I am still trying to form a coherent picture of the implications of the discussion that I heard last night. I have hit a contact zone (we are reading Pratt in Eng102) with my roommate, and he has told me some pretty profound things. He doesn’t know what he is telling me, but after they are fed through my perspective they come out pretty interesting. This week in out morning Bible study he told me (in so many words) that I did not have a relationship with God, and that I needed to be filled with the Holy Ghost in order to be “saved.” The facts that I have not undergone immersion baptism, and that I have never spoken in tongues were two of the main reasons that he seemed to concentrate on, but I think that his primary proof was simply his interaction with me thus far. I am not like him. We worship in different ways, but he seems to be telling me that there is only one way. That doesn’t bother me so much as the focus on the external. The right way to worship only has one form. Also, baptism and the tongues (“don’t seek after the tongues” he told me. “seek after the spirit and the tongues will come.” I liked that one, because he seemed to be changing the focus from the external to the internal, but he didn’t stay three long. “The tongues will come if you are truly filled with the Spirit.” I think that if it does indeed work that way, then why doesn’t God give “good Christians” something more useful than talking in gibberish than no one can understand. I can see the context in the original manifestation with the disciples. Right now I think of religion something like I think of politics; it really doesn’t matter to me which path you choose to take, just so long as you try. I don’t like weakness, mainly because I don’t like it in myself. Perhaps an ideal mission (like mission work with a church) that I would consider now is going and trying to help the peoples of foreign lands to get people to start searching for God. Not necessarily to force people into the established tradition of that land, but to get them to be honest with themselves. If the follow Yahweh, so be it; Allah, so be it; Christ, so be it; Shiva, so be it. I do not like people hiding from their problems. (Nevermind, this thought isn’t quite baked yet.) I really haven’t been thinking that much about religion lately, I have been trying to keep up with all of my commitments, and that takes quite a few resources. In listening to the mentor discussion last night I was tempted to start equating the process that you all were discussing with the one that I was experiencing with my roommate. To say that you were not only able to gauge the position of a person on their growth (or loss) journey, but that you were in possession of knowledge that was universally able to help people progress. The temptation was not very strong, and it did not last for very long, but it did pop up. Right now when I think of a “spiritual” journey it almost completely internal.
I had to go here. I went to the last of the Tai Chi workshop, and watched the Shawshank Redemption. I have now lost my previous train of thought, so I will try to recapture my original purpose.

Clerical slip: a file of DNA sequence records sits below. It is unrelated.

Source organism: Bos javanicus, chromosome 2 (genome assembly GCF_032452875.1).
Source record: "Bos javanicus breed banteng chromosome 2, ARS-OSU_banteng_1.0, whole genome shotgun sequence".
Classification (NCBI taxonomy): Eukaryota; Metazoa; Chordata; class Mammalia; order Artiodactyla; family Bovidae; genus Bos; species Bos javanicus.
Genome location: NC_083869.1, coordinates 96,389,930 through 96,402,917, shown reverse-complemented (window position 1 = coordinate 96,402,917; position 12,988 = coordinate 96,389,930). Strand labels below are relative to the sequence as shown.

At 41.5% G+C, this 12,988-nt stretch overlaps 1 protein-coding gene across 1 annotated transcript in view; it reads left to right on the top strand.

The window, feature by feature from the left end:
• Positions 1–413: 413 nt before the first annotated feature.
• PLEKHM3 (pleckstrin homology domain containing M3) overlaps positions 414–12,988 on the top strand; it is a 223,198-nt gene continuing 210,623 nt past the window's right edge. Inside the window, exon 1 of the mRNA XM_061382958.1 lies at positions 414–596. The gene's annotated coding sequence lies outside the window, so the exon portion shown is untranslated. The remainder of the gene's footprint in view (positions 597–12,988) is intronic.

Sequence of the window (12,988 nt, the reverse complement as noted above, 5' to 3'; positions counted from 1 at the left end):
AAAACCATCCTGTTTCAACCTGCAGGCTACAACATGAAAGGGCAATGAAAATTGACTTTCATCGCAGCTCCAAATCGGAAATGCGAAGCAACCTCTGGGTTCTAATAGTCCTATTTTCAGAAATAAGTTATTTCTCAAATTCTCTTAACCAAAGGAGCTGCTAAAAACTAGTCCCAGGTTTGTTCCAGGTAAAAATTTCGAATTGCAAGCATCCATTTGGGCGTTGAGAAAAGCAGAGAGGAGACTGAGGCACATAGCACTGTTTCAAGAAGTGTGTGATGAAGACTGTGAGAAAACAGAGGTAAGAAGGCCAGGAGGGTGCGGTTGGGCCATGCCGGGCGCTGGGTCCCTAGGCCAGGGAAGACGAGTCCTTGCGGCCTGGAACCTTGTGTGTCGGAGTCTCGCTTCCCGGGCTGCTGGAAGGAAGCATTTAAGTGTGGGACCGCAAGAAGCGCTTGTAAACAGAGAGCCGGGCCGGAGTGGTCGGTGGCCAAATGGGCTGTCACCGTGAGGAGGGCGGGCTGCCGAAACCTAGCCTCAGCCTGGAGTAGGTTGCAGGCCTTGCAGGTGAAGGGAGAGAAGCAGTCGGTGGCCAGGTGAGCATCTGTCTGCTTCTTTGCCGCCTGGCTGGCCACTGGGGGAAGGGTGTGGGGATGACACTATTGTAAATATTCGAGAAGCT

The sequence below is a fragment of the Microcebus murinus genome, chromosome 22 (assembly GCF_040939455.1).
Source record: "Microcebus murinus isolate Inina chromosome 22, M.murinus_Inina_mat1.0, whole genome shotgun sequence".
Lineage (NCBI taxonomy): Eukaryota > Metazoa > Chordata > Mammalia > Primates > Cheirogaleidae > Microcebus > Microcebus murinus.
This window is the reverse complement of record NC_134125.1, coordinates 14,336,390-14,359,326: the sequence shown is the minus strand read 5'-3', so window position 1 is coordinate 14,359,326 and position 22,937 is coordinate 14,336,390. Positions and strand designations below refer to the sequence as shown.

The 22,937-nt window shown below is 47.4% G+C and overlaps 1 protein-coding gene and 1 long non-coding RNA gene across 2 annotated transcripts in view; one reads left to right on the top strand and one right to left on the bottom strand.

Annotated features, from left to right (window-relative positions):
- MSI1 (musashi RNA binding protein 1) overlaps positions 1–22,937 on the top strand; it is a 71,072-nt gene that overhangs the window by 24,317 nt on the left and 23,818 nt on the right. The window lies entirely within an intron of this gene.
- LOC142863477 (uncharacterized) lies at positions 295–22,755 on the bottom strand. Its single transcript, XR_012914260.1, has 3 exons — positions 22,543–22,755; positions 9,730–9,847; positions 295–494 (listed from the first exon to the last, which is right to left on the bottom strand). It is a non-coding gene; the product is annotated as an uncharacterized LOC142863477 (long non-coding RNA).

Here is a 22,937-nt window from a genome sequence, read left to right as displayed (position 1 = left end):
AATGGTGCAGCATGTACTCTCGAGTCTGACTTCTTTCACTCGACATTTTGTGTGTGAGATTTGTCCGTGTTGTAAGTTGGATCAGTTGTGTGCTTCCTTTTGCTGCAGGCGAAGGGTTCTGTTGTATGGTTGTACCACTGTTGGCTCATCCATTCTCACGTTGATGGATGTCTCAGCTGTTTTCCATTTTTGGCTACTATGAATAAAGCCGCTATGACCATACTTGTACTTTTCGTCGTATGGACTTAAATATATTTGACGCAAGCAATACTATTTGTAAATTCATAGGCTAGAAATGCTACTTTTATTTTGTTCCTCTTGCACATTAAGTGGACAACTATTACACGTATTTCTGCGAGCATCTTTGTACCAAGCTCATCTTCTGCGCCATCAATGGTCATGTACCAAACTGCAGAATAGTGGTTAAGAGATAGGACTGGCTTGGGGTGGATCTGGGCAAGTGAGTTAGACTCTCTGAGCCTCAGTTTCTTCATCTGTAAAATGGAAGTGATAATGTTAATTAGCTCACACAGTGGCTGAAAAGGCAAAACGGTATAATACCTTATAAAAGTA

I believe that my jump reaction to your discussion of mentor arose from the thoughts that were bouncing around in my head. I didn’t properly clarify my (limited) concept of the program that you were describing before I jump judged. I am still trying to form a coherent system out of what I heard described. I think that is important in order to decide the course of action to take. The problem as I understand it is that you have a process (or whatever) that allows students to grow in what I now perceive as a spiritual journey. What exactly that perceived journey entails in benefits and requirements is far outside of my thoughts and a simply e-mail. Also, it is irrelevant in the large picture. There are several ways to approach this problem. One is the life philosophy or at least wisdom of my high school economics teacher. A venture should be undertaken if net profit exceeds net capitol. In this case, the beginning capitol seems to be your time and after students have been added the quality of their experience seem to be added. Apparently, up to a point adding student increases the value of experience (perhaps by adding a variety of viewpoints or an opportunity to develop relationships?), but it tops at a certain point. In the economic theory it is still profitable to add more students, because the loss to the group as a whole is less than the gain to the added student. The precise goals that you have would help to decide the cut off point for this theory, and not knowing it I cannot go any farther. What do you want to do? The second “model” is not quite a model, simply an outlook on life that I really like right now. Doing things not because anyone wants us to, or because we are afraid of divine wrath, but because we want to out of (a concept close to) love. What exactly this is would take more time than I have right now, so I will not try to address it. You help the students, because you want to; because you “love” (not quite right, or at least not quite right with my current concept of love, but that is what comes closest) them. This type of living either takes a huge concept of existence, or reliance on some other type of knowing. Perhaps you felt that it is best to help as many people as possible, but in doing so you are in fact hurting some students by giving less than you would have if you had been more focused. Also, the ramifications of the lessened “state” that those student are at, will affect their affects on others. I am making an assumption that being at a heightened (I use heightened to mean different in such a way that there is maybe more truth no necessarily better or worse, just different) state will affect their external presence and that will affect the “journeys” of others. We exist in a closed system, it just includes everything. In the economic theory, I only use information of where I am now, this system is the same thing, simply with a larger scope. I don’t see how you can use any system like this unless you define your goals and a certain finite system that can be observed. I do know that I would hate to be in your shoes if I knew that I had something to offer someone that would improve their life, and that I had to exclude people in order to help anyone. I don’t think that to be a “god” like that would be in anyway enjoyable. I could not make that choice. For your info… I think (for a moment) that our relationship with others, ourselves, and God are one and the same. If you neglect your own self (physically or emotionally) that is (to me) as much of a “sin” as myself ignoring the rest of the world. My friend at UTK has been taking caffeine, and I think that he is avoiding his problems just like someone who gets drunk to forget their pain; it is the same, but he says that the ends justify the means (the sin is in the thought not the action)(sorry, I think that began to be a tangent). Love is more than loving others… I really need to go to bed, more later perhaps.